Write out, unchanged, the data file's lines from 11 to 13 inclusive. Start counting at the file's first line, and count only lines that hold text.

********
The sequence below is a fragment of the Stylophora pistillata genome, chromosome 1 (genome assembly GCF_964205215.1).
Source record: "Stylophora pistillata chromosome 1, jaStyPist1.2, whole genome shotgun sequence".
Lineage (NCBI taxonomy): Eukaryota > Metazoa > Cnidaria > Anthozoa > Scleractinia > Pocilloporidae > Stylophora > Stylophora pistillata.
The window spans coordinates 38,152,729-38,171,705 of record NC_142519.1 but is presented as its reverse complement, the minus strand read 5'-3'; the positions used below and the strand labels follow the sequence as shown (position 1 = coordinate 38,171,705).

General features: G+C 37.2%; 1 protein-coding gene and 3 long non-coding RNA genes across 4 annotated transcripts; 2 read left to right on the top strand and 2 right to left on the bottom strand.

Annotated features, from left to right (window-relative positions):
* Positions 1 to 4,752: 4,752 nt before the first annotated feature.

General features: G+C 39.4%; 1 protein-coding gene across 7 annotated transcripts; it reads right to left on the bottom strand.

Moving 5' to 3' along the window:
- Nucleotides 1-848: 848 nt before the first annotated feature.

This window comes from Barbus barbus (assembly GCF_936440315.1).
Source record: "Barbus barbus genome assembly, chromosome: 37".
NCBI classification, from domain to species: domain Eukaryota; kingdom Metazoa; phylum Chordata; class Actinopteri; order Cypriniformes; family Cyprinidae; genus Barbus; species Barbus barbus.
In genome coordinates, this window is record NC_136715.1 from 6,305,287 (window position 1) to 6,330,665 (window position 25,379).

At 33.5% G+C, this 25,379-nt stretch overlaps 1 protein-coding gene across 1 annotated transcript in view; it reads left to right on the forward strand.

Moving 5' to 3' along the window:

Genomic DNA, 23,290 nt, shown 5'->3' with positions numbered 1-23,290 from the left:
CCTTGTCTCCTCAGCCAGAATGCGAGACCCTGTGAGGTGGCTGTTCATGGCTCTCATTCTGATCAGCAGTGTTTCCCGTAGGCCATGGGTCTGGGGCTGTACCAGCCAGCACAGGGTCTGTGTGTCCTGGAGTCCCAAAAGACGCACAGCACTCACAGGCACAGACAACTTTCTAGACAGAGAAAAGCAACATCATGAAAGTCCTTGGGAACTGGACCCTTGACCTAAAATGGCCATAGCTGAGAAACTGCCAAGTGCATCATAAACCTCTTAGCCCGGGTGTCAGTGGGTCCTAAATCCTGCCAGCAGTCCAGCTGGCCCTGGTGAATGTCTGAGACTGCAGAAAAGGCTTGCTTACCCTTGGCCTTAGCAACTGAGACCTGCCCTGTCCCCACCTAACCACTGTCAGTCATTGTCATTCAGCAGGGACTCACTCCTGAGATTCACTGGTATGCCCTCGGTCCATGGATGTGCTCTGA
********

This window comes from Barbus barbus (assembly GCF_936440315.1).
Source record: "Barbus barbus genome assembly, chromosome: 37".
NCBI classification, from domain to species: domain Eukaryota; kingdom Metazoa; phylum Chordata; class Actinopteri; order Cypriniformes; family Cyprinidae; genus Barbus; species Barbus barbus.